Wishing You a World of Gratitude

Today is the day to start thanking different.

How we talk with one another shapes how we live with one another. On World Gratitude Day, September 21st, we have an opportunity to remember that how we speak to each other (or even to ourselves) makes a difference. As we look around, kindness can seem in short supply. Yet, we are hard wired with a social glue called gratitude. It is a practice that connects who we are with what we want to see in the world. In essence, we become what we practice.

Exactly one year ago on World Gratitude Day I got to meet Oprah Winfrey, the person who calls gratitude her religion. She says there are no coincidences. I shared with her our gratitude practice for a new generation. One that is both woke and waking.

The educator Paulo Friere said we are on the path of either humanization or dehumanization. In any given moment, what we choose to notice feeds our humanity, or not. In our era of endless searching, scrolling, posting, and liking, we spend more time trying to get noticed instead of actually noticing. Most of us are left feeling unhappy, lonely, and with F.O.M.O. Maybe it’s time to ask ourselves if how we notice is feeding our humanity or not?

The key is noticing. The practice of noticing changed my life. It wasn’t overnight, but it was transformative. There’s an Asaro tribal saying that knowledge is a rumor until it’s felt in the bones. Five years ago, my bones were telling me that I needed to change my approach to life. I was game for social change, but not focused on changing myself. So, I took notice. And gave notice. I quit my job last year to focus on shifting consciousness through the practice of gratitude.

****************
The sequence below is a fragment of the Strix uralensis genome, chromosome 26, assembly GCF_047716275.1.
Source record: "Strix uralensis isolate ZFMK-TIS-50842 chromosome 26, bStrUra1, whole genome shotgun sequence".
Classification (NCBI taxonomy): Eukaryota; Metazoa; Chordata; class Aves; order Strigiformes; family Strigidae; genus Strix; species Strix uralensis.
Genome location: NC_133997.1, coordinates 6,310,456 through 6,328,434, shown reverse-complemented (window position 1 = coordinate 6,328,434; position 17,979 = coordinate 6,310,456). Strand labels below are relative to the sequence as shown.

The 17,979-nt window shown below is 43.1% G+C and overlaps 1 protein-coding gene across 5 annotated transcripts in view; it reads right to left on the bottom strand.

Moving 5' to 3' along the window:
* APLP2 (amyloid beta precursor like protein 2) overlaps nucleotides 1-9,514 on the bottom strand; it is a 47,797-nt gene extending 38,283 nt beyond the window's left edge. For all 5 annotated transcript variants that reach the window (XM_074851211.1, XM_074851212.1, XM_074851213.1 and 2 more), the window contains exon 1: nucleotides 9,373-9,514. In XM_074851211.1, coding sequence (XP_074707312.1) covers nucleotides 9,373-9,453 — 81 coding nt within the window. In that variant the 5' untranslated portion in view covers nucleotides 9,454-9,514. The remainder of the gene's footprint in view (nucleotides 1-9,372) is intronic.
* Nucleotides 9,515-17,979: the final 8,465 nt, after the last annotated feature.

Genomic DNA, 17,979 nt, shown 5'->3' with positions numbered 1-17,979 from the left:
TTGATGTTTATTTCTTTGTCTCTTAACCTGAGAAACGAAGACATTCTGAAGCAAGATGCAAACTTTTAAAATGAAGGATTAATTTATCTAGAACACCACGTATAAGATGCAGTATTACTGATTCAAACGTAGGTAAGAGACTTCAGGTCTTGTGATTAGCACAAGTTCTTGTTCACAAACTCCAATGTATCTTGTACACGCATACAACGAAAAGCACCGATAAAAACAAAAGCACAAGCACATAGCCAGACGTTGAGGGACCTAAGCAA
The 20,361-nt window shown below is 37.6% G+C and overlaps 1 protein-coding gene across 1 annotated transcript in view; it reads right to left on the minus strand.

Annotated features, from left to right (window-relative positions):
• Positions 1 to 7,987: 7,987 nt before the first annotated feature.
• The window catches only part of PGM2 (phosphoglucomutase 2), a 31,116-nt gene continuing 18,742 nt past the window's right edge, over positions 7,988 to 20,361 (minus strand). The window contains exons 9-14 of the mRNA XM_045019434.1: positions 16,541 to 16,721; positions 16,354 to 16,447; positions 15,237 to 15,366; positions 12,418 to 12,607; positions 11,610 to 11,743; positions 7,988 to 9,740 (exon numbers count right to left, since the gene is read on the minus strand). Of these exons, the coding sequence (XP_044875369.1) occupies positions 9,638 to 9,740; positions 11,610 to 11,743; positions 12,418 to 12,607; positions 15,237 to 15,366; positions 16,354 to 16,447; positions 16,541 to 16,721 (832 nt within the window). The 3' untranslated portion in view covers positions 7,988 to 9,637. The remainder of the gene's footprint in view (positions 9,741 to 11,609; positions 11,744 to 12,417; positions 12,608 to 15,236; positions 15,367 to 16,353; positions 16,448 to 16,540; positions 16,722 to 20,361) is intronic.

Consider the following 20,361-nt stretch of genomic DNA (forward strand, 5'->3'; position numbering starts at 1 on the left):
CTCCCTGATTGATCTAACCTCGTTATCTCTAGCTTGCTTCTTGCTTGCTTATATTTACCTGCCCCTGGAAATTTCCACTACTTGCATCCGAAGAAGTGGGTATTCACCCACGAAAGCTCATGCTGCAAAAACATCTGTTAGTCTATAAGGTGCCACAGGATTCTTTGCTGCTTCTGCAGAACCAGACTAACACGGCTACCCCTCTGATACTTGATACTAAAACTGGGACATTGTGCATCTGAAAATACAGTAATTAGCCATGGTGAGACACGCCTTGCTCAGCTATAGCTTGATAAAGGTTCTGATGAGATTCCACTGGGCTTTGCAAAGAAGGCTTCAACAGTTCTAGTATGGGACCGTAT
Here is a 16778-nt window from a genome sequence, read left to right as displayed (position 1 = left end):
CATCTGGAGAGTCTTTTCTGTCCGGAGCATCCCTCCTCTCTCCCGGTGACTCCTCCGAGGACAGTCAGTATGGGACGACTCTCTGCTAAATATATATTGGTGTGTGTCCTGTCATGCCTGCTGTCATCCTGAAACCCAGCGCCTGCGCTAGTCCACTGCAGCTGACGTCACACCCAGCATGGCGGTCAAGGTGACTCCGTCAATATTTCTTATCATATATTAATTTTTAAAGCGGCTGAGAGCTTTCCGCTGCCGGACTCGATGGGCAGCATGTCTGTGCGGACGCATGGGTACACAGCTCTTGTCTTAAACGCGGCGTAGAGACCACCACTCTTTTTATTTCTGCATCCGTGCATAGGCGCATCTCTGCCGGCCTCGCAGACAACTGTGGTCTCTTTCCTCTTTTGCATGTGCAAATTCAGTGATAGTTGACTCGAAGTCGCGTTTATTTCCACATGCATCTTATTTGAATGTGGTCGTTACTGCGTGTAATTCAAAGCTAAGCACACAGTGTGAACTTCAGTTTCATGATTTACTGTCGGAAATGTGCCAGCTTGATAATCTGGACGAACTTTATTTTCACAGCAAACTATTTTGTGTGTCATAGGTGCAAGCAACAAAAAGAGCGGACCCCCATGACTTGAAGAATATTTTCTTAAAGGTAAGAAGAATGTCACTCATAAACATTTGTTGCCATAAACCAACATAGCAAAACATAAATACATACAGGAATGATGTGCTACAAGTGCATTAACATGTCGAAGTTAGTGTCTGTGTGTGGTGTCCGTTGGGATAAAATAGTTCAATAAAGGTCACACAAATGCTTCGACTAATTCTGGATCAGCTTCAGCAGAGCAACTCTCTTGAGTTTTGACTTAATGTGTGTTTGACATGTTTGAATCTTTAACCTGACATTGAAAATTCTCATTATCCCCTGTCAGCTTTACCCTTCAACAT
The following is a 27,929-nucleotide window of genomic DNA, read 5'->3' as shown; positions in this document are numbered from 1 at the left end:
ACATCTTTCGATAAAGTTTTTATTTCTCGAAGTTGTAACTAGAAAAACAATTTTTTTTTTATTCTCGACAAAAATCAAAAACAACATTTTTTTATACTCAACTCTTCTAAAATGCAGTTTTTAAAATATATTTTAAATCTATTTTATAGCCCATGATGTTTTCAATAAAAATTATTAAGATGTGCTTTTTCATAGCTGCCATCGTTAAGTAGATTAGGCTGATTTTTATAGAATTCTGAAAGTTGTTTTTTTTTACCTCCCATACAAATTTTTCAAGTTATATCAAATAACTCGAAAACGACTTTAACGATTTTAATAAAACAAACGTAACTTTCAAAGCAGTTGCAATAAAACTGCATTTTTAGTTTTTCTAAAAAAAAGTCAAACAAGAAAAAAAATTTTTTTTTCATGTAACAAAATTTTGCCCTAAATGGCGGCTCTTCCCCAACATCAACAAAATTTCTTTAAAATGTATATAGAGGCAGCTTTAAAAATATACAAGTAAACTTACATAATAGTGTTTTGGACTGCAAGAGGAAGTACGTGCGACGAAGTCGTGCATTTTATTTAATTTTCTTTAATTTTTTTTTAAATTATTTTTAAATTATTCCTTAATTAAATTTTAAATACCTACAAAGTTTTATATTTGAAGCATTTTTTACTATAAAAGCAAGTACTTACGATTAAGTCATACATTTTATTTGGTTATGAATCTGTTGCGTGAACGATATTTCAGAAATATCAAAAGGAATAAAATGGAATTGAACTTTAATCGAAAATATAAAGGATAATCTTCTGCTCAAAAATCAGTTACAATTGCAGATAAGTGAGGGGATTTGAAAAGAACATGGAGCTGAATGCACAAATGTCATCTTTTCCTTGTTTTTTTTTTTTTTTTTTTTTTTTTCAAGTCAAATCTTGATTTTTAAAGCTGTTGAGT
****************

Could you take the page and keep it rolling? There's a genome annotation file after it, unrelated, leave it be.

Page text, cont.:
I stumbled into the practice of gratitude after trying meditation twice a day for six months. After making that commitment, I wasn’t actually feeling any better. That’s when I found Ellen Langer who said you can meditate or just be mindful. Oh wait. What? No more worrying about minutes of meditation? Yes, sign me up. She said that mindfulness is the simple act of noticing change. Change is always happening, so we need to be aware of what is new, even if it is familiar. This made sense in my mind, but I didn’t feel it in my bones until I connected mindfulness to gratitude.

The beauty of gratitude is that we are emotionally wired to feel it! We can actually begin the practice of gratitude by just noticing when we feel good, and then pause to acknowledge that feeling by giving thanks. That pause creates space and room for you and others. It changes our vibe and energy. Professor David Destano says emotions are like mental shortcuts, and we can make gratitude faster than negative feelings by just learning to notice when we feel or see good.

It’s all about the noticing. The practice of meditation begins with noticing your breath. The practice of mindfulness begins with noticing change. The practice of gratitude begins with noticing good. Noticing is an intentional alert that brings you back into the moment.

By noticing good, we make visible what we value. When we forget to notice, we take things for granted and they can become invisible. Like Paolo Friere discovered, we can nourish our humanity in the act of choosing what we notice. Simple wisdom, big impact.

We can all practice noticing. In fact, our collective future depends on it. I hope the practice of gratitude helps us to take notice, and in so doing keeps us on the path of our greater humanity.

I’d like to leave you a gift from Lao Tzu in the fourth century B.C., which may help us see with fresh eyes and thank different.

The Uses of Not

Thirty spokes
meet in the hub.
Where the wheel isn’t
is where it’s useful.

Hollowed out,
clay makes a pot.
Where the pot’s not
is where it’s useful.

Cut doors and windows
to make a room.
Where the room isn’t,
there’s room for you.

So the profit in what is
is in the use of what is not.

—Lao Tzu

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